I now found another example in an interesting paper by Blattman and Beber. The paper is about child soldiering and looks at some of the things governments can do about it. Child soldiers are often recruited by insurgent groups. Governments can decide to increase counter-insurgency efforts in order to stop the insurgents from recruiting children. But this counter-insurgency increases the minimum force size requirement for the rebel group, hence also the rebel leaders’ incentives to abduct children.
Now suppose the government reaction is not to step up hostilities but to develop educational and economic opportunities for children so that children have larger outside choices which make it more likely that they escape from and less likely that they are lured by the rebels. However, according to Blattman and Beber, intermediate levels of development of such choices could push the optimal age of recruitment of child soldiers downwards. And if outside choices increase, the incentives for the rebel group to take over the country also increase. If rebel group incentives increase, the incentives to recruit children also increase.
Some time ago, I linked to a paper claiming that poverty and lack of education do not, contrary to common belief, contribute to terrorism. If this claim is correct, then it has major implications for counter-terrorism efforts. There’s another paper here making a similar claim, looking at the correlation between violent insurgencies and levels of unemployment, specifically in Iraq and the Philippines. One often assumes that unemployment and the economic and social alienation resulting from it, are elements causing or facilitating political violence, and that efforts to promote employment can have a beneficial effect on social cohesion and political loyalty. The unemployed are believed to have the mindset (frustration etc.), the time and the opportunity to radicalize and be radicalized, whereas people who are employed have a lot to lose, economically, from political instability. Positively stated,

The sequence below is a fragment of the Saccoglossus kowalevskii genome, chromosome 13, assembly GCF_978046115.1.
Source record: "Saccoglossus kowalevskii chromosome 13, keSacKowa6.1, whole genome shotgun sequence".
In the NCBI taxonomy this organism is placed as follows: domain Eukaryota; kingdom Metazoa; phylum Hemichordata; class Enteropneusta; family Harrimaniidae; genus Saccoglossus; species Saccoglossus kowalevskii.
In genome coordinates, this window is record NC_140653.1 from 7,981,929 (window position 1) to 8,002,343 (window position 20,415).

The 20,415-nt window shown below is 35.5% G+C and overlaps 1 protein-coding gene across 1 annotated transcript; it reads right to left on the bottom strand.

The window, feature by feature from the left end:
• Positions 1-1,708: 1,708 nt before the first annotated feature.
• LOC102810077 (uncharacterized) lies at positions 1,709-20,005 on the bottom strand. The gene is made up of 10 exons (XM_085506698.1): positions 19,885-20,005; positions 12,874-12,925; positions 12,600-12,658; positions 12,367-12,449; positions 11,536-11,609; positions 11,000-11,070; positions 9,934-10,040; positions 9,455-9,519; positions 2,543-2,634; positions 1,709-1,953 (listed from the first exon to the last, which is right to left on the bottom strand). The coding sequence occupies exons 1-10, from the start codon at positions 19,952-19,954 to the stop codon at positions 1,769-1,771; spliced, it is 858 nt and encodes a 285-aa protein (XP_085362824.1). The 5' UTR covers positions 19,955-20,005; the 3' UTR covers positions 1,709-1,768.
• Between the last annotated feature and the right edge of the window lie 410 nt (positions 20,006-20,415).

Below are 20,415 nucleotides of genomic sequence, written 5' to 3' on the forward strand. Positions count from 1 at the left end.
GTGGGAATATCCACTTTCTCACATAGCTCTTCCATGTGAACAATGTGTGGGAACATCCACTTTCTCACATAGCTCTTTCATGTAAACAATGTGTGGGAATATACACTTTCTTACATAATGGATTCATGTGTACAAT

insurgency is a low-skill occupation so that creating jobs for the marginal unemployed reduces the pool of potential recruits.
However, the authors find
a robust negative correlation between unemployment and attacks against government and allied forces and no significant relationship between unemployment and the rate of insurgent attacks that kill civilians. … The negative correlation of unemployment with violence indicates that aid and development efforts that seek to enhance political stability through short-term job creation programs may well be misguided.
Some of the reasons given in the paper in order to explain this negative correlation are:
- Counter-insurgency forces usually spend money to buy intelligence from the general population. More unemployment means that the available money can buy more intelligence, hence bring levels of violence down.
- Insurgents also need to live. If there’s a lot of unemployment, they need to spend more time on basic survival and hence can spend less time on violence.
- Efforts to enhance security—establishing checkpoints and the like—damage the economy.
The paper deals only with two countries, neither of which is perhaps a very typical case. Moreover, cross-border terrorism doesn’t seem to fit well into the analysis. But still, the findings are interesting.